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Kaminey August 18, 2009

Posted by Shujath in Hindi, Movies, Reviews.
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As the end-credits rolled, I was thinking hard if Kaminey was the best Bollywood flick I saw in the last ?? years. I can’t figure out that number yet but if I had make my own top 10 list for the decade, I shouldn’t have much trouble sneaking this one in. Kaminey is just awesome – and this pure awesomeness can unarguably be attributed to the genius of Vishal Bhardwaj – who has concocted a hands down masterpiece.

If you notice, this is the first time that Bhardwaj moves his turf to a city. I’ve always thought that his previous films – no matter how good they were – lost a bit of appeal because of the milieu in which they were set. In interviews about this film, he has mentioned about the Tarantino and Guy Ritchie influences one is likely to find – I think he was being too humble. The beauty of Kaminey is the way it seamlessly subverts and pays tribute to so many genres both Indian and Foreign. It has been misleadingly promoted as a smart crime caper – one of the possible reasons a considerable portion of the audience haven’t really taken to it. Actually, it is a dark crime drama with multiple threads filled with black humor and when you least expect – is emotionally powerful. This is the reason it is hard to label the film.

The first thing which struck me about this movie was the inventiveness of every scene; it gives you an idea about the effort which went into conceiving this. The added technical brilliance – be it the cinematography (Tassaduq Hussain), the score and even the sound recording is something which takes this film to new heights. On top of everything, you have a superb ensemble cast who create memorable characters. Shahid Kapoor is lovable in both the roles – irrespective of how well the film does his “f”-words already seem to be a rage. Priyanka (who is the only female character in the movie to my recollection) gets a great part once again and she does full justice to it. Among the supporting cast, Amol Gupte is superb. Though early on he doesn’t have much to do but at the end of it turns out be the best performance of this enterprise. Tenzing Nima and Chandan Roy are a few of the other characters who make a strong impression.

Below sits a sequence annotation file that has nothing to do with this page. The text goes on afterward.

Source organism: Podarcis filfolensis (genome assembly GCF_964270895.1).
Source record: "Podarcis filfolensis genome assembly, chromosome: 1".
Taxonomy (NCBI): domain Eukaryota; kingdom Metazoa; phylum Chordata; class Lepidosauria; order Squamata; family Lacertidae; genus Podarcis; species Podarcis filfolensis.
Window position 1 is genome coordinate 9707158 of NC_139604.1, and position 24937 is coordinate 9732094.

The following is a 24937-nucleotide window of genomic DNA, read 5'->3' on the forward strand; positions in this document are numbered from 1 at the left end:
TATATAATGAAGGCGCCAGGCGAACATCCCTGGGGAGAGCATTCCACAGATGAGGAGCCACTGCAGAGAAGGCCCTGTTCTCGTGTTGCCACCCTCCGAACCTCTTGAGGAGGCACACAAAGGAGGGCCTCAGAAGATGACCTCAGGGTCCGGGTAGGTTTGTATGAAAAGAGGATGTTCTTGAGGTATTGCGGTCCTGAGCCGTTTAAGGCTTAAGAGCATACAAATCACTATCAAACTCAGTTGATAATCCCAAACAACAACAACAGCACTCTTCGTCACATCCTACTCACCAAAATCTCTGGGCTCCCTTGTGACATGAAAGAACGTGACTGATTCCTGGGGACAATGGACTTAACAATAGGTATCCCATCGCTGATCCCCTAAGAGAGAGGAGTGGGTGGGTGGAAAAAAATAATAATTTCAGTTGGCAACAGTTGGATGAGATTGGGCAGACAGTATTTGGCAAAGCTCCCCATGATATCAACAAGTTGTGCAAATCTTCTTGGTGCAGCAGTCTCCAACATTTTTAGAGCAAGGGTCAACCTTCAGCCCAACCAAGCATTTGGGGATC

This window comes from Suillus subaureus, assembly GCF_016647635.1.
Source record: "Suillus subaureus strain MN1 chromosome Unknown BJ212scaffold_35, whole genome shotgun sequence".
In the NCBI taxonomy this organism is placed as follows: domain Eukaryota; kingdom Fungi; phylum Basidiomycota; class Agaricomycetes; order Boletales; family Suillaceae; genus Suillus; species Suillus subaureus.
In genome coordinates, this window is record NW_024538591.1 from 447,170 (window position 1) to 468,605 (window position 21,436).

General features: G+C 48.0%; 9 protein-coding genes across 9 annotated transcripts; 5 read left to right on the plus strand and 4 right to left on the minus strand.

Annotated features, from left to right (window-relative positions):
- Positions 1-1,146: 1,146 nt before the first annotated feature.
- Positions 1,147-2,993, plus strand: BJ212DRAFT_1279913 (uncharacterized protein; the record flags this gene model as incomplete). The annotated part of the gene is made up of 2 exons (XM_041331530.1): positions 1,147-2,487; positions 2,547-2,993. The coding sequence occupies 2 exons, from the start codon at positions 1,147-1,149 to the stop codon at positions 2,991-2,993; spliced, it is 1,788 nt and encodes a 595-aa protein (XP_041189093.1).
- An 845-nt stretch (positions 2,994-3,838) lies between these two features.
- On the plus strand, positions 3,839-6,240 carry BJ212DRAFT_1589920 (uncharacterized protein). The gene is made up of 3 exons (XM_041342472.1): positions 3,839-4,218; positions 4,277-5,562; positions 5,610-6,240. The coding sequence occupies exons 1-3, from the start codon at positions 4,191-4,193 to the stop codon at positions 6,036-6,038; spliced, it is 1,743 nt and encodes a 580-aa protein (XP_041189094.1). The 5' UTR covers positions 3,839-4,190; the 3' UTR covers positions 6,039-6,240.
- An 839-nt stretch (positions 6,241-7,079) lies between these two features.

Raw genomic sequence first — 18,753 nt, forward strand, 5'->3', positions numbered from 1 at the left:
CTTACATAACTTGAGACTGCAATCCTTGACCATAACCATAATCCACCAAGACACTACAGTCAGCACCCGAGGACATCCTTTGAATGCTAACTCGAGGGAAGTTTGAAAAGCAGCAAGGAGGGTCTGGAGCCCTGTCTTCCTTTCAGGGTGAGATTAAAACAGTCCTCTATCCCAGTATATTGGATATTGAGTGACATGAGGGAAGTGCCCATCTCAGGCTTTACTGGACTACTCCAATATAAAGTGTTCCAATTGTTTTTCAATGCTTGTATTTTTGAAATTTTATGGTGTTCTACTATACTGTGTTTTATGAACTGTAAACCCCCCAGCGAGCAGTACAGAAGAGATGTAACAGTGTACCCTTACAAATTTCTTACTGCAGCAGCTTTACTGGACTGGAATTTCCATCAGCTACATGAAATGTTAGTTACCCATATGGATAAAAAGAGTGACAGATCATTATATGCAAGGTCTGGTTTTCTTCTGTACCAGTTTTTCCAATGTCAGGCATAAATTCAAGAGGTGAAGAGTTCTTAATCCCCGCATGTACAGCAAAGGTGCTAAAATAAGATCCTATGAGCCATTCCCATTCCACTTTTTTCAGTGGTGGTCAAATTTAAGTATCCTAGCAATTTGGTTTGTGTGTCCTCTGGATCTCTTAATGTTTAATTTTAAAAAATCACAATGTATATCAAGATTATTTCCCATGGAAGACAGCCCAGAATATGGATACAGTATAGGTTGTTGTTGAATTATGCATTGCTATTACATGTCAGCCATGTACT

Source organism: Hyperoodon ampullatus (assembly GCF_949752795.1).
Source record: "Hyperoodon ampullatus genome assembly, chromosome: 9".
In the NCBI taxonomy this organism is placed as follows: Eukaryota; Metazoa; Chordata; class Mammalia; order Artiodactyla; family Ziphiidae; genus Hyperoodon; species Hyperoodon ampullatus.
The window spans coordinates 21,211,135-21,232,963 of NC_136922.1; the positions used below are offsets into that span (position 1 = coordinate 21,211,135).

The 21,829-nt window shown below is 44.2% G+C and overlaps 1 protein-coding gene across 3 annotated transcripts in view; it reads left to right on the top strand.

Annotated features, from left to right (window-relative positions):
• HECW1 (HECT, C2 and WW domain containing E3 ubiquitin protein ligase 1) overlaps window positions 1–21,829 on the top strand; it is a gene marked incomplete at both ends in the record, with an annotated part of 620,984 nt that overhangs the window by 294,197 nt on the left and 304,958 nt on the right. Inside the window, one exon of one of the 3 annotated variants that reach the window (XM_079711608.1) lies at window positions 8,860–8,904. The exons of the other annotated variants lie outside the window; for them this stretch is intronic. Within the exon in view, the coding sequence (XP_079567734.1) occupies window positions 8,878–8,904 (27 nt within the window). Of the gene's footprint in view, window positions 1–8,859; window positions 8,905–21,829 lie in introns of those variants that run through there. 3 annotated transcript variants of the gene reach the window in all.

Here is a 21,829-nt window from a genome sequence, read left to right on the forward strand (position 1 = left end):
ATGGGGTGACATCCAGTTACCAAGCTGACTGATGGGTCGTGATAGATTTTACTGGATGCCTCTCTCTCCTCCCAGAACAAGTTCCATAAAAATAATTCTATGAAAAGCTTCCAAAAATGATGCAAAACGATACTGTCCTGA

Bhardwaj’s score has always been the best thing about his earlier films and Kaminey is no exception. This time he and Gulzar come up with the current rage “Dhan Te Nan” among others, which is used to maximum effect. My favorites are “Fatak” and the title track which incidentally come at the beginning and towards the end respectively. After watching the film when I thought writing about it here I wanted to begin by saying – How can one not love Kaminey!!! But looking around a bit made me realize I was too optimistic. For me this was one of those films which reminds why we all love cinema so much.

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Taare Zameen Par – Every Child Is Special December 28, 2007

Posted by Shujath in Hindi, Movies, Reviews.